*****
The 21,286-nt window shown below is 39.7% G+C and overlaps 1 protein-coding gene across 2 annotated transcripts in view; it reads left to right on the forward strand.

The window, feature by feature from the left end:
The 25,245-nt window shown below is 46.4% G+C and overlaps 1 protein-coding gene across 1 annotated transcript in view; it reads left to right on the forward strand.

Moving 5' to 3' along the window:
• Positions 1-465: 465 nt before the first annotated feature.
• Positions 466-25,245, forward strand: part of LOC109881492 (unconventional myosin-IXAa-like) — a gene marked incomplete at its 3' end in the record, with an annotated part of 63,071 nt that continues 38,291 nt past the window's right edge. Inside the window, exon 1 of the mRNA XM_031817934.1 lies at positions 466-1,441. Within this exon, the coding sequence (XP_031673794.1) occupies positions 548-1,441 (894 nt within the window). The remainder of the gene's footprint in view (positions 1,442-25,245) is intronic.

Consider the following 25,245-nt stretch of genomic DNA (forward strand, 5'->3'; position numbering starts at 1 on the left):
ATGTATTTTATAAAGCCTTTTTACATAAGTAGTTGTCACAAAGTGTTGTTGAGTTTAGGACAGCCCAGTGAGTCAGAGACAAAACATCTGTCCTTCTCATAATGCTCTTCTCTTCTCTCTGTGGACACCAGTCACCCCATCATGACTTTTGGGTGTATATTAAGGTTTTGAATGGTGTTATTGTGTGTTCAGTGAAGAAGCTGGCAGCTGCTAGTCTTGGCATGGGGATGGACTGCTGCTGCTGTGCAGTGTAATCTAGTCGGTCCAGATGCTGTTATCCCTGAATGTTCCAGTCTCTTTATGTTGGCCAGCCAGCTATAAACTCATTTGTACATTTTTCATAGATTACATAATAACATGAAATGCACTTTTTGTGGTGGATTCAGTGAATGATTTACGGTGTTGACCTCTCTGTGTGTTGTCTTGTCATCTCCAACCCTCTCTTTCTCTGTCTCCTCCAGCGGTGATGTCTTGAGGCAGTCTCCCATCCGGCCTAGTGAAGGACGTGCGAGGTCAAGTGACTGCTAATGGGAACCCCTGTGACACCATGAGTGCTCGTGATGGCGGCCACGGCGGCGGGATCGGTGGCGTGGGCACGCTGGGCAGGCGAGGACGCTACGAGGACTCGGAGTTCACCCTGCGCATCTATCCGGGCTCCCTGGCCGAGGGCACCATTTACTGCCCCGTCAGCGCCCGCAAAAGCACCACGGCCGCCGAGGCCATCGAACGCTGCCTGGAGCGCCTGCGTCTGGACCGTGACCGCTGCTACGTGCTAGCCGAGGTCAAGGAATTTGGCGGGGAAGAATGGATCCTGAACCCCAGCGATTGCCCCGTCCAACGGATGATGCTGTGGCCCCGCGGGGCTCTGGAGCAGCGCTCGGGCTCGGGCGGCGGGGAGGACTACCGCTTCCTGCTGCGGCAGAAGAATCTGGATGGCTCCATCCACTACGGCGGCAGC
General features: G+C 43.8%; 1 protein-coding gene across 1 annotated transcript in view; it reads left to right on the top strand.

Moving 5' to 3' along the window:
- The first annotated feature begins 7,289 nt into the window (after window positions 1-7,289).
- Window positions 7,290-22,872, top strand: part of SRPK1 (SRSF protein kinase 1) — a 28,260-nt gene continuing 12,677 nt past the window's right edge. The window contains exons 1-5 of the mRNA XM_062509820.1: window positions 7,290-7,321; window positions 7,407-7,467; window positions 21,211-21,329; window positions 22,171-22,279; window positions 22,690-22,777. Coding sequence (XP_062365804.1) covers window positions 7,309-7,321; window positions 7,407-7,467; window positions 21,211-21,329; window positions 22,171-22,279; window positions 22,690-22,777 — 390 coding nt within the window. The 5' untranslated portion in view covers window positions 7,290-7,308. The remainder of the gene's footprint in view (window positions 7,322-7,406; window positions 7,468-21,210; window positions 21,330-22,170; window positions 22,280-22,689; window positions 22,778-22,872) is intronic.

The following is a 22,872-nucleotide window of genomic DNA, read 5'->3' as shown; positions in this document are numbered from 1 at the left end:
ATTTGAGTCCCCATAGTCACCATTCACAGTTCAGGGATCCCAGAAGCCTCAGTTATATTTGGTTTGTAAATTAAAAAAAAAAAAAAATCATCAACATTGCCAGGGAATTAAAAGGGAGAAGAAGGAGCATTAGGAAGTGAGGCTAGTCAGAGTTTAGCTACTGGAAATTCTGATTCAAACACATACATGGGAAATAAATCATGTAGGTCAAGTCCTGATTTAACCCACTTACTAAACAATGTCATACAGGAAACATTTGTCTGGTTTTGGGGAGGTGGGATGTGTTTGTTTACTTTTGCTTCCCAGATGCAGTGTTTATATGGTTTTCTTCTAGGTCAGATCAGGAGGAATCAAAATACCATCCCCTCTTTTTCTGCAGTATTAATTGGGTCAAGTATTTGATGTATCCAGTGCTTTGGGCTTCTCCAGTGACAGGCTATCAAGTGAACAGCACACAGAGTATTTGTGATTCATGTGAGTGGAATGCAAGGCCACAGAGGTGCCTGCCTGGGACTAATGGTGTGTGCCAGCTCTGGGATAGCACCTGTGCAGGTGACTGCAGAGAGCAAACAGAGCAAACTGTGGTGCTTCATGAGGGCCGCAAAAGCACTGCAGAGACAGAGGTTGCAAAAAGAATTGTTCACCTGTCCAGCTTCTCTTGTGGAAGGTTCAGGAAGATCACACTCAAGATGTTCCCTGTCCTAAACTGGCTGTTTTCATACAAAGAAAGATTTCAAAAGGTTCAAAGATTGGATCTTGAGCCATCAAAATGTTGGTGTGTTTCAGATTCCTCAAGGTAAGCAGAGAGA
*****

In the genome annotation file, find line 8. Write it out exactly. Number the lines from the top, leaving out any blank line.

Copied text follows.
ATGTATTTTATAAAGCCTTTTTACATAAGTAGTTGTCACAAAGTGTTGTTGAGTTTAGGACAGCCCAGTGAGTCAGAGACAAAACATCTGTCCTTCTCATAATGCTCTTCTCTTCTCTCTGTGGACACCAGTCACCCCATCATGACTTTTGGGTGTATATTAAGGTTTTGAATGGTGTTATTGTGTGTTCAGTGAAGAAGCTGGCAGCTGCTAGTCTTGGCATGGGGATGGACTGCTGCTGCTGTGCAGTGTAATCTAGTCGGTCCAGATGCTGTTATCCCTGAATGTTCCAGTCTCTTTATGTTGGCCAGCCAGCTATAAACTCATTTGTACATTTTTCATAGATTACATAATAACATGAAATGCACTTTTTGTGGTGGATTCAGTGAATGATTTACGGTGTTGACCTCTCTGTGTGTTGTCTTGTCATCTCCAACCCTCTCTTTCTCTGTCTCCTCCAGCGGTGATGTCTTGAGGCAGTCTCCCATCCGGCCTAGTGAAGGACGTGCGAGGTCAAGTGACTGCTAATGGGAACCCCTGTGACACCATGAGTGCTCGTGATGGCGGCCACGGCGGCGGGATCGGTGGCGTGGGCACGCTGGGCAGGCGAGGACGCTACGAGGACTCGGAGTTCACCCTGCGCATCTATCCGGGCTCCCTGGCCGAGGGCACCATTTACTGCCCCGTCAGCGCCCGCAAAAGCACCACGGCCGCCGAGGCCATCGAACGCTGCCTGGAGCGCCTGCGTCTGGACCGTGACCGCTGCTACGTGCTAGCCGAGGTCAAGGAATTTGGCGGGGAAGAATGGATCCTGAACCCCAGCGATTGCCCCGTCCAACGGATGATGCTGTGGCCCCGCGGGGCTCTGGAGCAGCGCTCGGGCTCGGGCGGCGGGGAGGACTACCGCTTCCTGCTGCGGCAGAAGAATCTGGATGGCTCCATCCACTACGGCGGCAGC